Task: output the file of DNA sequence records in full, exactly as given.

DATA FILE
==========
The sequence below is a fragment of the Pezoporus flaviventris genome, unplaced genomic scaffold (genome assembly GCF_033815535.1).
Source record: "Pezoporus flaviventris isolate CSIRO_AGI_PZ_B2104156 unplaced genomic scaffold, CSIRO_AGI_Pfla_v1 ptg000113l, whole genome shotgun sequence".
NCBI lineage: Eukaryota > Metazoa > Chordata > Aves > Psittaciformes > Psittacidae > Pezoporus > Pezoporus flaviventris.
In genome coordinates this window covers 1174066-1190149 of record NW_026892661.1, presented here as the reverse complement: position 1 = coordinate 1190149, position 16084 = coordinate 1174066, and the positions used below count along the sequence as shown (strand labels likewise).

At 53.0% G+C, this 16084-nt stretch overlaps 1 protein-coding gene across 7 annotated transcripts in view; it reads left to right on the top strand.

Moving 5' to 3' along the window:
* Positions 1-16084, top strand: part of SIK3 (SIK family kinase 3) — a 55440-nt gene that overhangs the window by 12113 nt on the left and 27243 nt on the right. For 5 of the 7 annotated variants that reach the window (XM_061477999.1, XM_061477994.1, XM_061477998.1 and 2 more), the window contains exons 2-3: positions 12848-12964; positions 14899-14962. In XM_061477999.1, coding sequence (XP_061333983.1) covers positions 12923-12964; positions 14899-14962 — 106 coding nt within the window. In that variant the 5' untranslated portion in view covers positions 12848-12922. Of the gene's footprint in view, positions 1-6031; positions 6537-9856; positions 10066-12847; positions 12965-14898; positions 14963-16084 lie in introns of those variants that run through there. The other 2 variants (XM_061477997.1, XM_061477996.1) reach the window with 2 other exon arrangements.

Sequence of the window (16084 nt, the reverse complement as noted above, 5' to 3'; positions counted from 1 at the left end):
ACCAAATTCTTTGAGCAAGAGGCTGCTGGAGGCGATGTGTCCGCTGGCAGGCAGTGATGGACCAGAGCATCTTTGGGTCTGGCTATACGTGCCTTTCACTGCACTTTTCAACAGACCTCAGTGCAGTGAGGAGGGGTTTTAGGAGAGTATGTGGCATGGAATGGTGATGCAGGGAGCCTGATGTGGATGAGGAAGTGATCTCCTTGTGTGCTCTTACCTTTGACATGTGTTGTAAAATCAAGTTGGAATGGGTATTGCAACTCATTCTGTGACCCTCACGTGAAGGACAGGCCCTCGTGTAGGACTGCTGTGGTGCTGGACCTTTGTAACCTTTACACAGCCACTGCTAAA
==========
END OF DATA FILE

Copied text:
The sequence below is a fragment of the Pezoporus flaviventris genome, unplaced genomic scaffold (genome assembly GCF_033815535.1).
Source record: "Pezoporus flaviventris isolate CSIRO_AGI_PZ_B2104156 unplaced genomic scaffold, CSIRO_AGI_Pfla_v1 ptg000113l, whole genome shotgun sequence".
NCBI lineage: Eukaryota > Metazoa > Chordata > Aves > Psittaciformes > Psittacidae > Pezoporus > Pezoporus flaviventris.
In genome coordinates this window covers 1174066-1190149 of record NW_026892661.1, presented here as the reverse complement: position 1 = coordinate 1190149, position 16084 = coordinate 1174066, and the positions used below count along the sequence as shown (strand labels likewise).

At 53.0% G+C, this 16084-nt stretch overlaps 1 protein-coding gene across 7 annotated transcripts in view; it reads left to right on the top strand.

Moving 5' to 3' along the window:
* Positions 1-16084, top strand: part of SIK3 (SIK family kinase 3) — a 55440-nt gene that overhangs the window by 12113 nt on the left and 27243 nt on the right. For 5 of the 7 annotated variants that reach the window (XM_061477999.1, XM_061477994.1, XM_061477998.1 and 2 more), the window contains exons 2-3: positions 12848-12964; positions 14899-14962. In XM_061477999.1, coding sequence (XP_061333983.1) covers positions 12923-12964; positions 14899-14962 — 106 coding nt within the window. In that variant the 5' untranslated portion in view covers positions 12848-12922. Of the gene's footprint in view, positions 1-6031; positions 6537-9856; positions 10066-12847; positions 12965-14898; positions 14963-16084 lie in introns of those variants that run through there. The other 2 variants (XM_061477997.1, XM_061477996.1) reach the window with 2 other exon arrangements.

Sequence of the window (16084 nt, the reverse complement as noted above, 5' to 3'; positions counted from 1 at the left end):
ACCAAATTCTTTGAGCAAGAGGCTGCTGGAGGCGATGTGTCCGCTGGCAGGCAGTGATGGACCAGAGCATCTTTGGGTCTGGCTATACGTGCCTTTCACTGCACTTTTCAACAGACCTCAGTGCAGTGAGGAGGGGTTTTAGGAGAGTATGTGGCATGGAATGGTGATGCAGGGAGCCTGATGTGGATGAGGAAGTGATCTCCTTGTGTGCTCTTACCTTTGACATGTGTTGTAAAATCAAGTTGGAATGGGTATTGCAACTCATTCTGTGACCCTCACGTGAAGGACAGGCCCTCGTGTAGGACTGCTGTGGTGCTGGACCTTTGTAACCTTTACACAGCCACTGCTAAA